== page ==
Re-thinking Mud House: Countering the Gradual Shift in Traditional Vernacular Architectural Practice in Northern Bangladesh
The diversified vernacular architecture in rural Bangladesh is the result of a constant and gradual attempt to maintain sustainability and cultural identity by using knowledge of the local environment. However, factors like natural resource scarcity and economic viability of modern construction techniques is evidently causing a rapid change in the rural landscape. A physical and questionnaire survey carried out in the area under study, namely the village Kaligram in Manda upazilla, Naogaon, revealed that, nearly sixty-percent of houses built within the last decade is concrete and brick made with little or no regards to any traditional vernacular features. Investigation of various parameters such as, mud house construction techniques, availability and preference of building materials, socioeconomic changes, has revealed that the loss of precious fertile top soil, high maintenance of mud structures added with the availability and affordability of more durable materials, are some of the prime reasoning behind revising the options to brick construction. This research aims to assess the factors causing this gradual shift in the indigenous practices of mud house in the area under study and further extends onto a discussion of an alternate design approach that will exemplify a more durable, low maintenance, energy efficient yet economic building technology while acknowledging the strengths of the contextual indigenous architectural practices under debate.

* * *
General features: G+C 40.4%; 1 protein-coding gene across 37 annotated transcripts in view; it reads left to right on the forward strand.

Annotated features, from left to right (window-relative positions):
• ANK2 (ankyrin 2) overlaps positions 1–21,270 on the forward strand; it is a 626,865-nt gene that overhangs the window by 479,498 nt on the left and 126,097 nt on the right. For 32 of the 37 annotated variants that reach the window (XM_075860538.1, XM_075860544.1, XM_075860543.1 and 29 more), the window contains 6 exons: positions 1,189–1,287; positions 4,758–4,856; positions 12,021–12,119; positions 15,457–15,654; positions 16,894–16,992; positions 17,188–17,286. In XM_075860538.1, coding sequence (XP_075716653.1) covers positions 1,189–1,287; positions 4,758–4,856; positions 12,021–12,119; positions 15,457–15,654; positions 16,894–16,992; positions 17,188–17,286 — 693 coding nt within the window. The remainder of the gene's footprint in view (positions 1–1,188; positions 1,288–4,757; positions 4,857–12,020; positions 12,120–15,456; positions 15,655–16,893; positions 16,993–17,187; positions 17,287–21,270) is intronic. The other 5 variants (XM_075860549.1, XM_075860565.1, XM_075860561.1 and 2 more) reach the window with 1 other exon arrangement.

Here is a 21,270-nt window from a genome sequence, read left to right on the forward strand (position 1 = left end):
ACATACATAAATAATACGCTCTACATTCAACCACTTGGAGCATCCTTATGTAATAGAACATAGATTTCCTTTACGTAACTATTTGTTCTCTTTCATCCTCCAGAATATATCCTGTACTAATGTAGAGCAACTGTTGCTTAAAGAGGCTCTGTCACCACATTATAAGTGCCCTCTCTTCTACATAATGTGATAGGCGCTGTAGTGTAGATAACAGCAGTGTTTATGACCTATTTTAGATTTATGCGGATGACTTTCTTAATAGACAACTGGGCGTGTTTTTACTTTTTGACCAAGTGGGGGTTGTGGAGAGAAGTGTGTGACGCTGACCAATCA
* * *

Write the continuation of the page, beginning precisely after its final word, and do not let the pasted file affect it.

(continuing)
Monzur, Nadia. "Re-thinking Mud House: Countering the Gradual Shift in Traditional Vernacular Architectural Practice in Northern Bangladesh." Archnet-IJAR: International Journal of Architectural Research. 12, 2 (2018): 319-333.

ISSN 1938-7806. OCLC 145980807; LOC 2007212183.
Parent Publications
2018 Archnet-IJAR, Archnet, MIT- Massachusetts Institute of Technology
mud brick
sustainable architecture